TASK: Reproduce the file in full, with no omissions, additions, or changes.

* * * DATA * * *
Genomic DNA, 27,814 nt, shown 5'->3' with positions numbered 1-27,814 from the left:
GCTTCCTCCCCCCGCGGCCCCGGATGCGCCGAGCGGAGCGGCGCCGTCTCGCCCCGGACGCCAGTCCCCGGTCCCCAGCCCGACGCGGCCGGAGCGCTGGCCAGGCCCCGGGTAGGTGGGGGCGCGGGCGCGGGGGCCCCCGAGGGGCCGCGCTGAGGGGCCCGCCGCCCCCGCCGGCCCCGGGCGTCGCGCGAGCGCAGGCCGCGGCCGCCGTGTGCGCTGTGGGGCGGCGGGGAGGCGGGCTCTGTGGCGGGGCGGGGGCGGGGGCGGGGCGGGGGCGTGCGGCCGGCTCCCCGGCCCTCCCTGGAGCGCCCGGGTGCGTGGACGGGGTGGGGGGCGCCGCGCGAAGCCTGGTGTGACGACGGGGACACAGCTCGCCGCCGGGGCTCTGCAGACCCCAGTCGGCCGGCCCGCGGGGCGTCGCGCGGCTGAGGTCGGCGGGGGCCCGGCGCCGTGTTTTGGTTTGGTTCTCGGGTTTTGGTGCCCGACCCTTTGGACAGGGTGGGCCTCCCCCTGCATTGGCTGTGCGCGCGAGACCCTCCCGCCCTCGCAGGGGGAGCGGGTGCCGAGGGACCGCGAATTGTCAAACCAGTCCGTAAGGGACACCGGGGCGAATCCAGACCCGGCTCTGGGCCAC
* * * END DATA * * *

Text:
Genomic DNA, 27,814 nt, shown 5'->3' with positions numbered 1-27,814 from the left:
GCTTCCTCCCCCCGCGGCCCCGGATGCGCCGAGCGGAGCGGCGCCGTCTCGCCCCGGACGCCAGTCCCCGGTCCCCAGCCCGACGCGGCCGGAGCGCTGGCCAGGCCCCGGGTAGGTGGGGGCGCGGGCGCGGGGGCCCCCGAGGGGCCGCGCTGAGGGGCCCGCCGCCCCCGCCGGCCCCGGGCGTCGCGCGAGCGCAGGCCGCGGCCGCCGTGTGCGCTGTGGGGCGGCGGGGAGGCGGGCTCTGTGGCGGGGCGGGGGCGGGGGCGGGGCGGGGGCGTGCGGCCGGCTCCCCGGCCCTCCCTGGAGCGCCCGGGTGCGTGGACGGGGTGGGGGGCGCCGCGCGAAGCCTGGTGTGACGACGGGGACACAGCTCGCCGCCGGGGCTCTGCAGACCCCAGTCGGCCGGCCCGCGGGGCGTCGCGCGGCTGAGGTCGGCGGGGGCCCGGCGCCGTGTTTTGGTTTGGTTCTCGGGTTTTGGTGCCCGACCCTTTGGACAGGGTGGGCCTCCCCCTGCATTGGCTGTGCGCGCGAGACCCTCCCGCCCTCGCAGGGGGAGCGGGTGCCGAGGGACCGCGAATTGTCAAACCAGTCCGTAAGGGACACCGGGGCGAATCCAGACCCGGCTCTGGGCCAC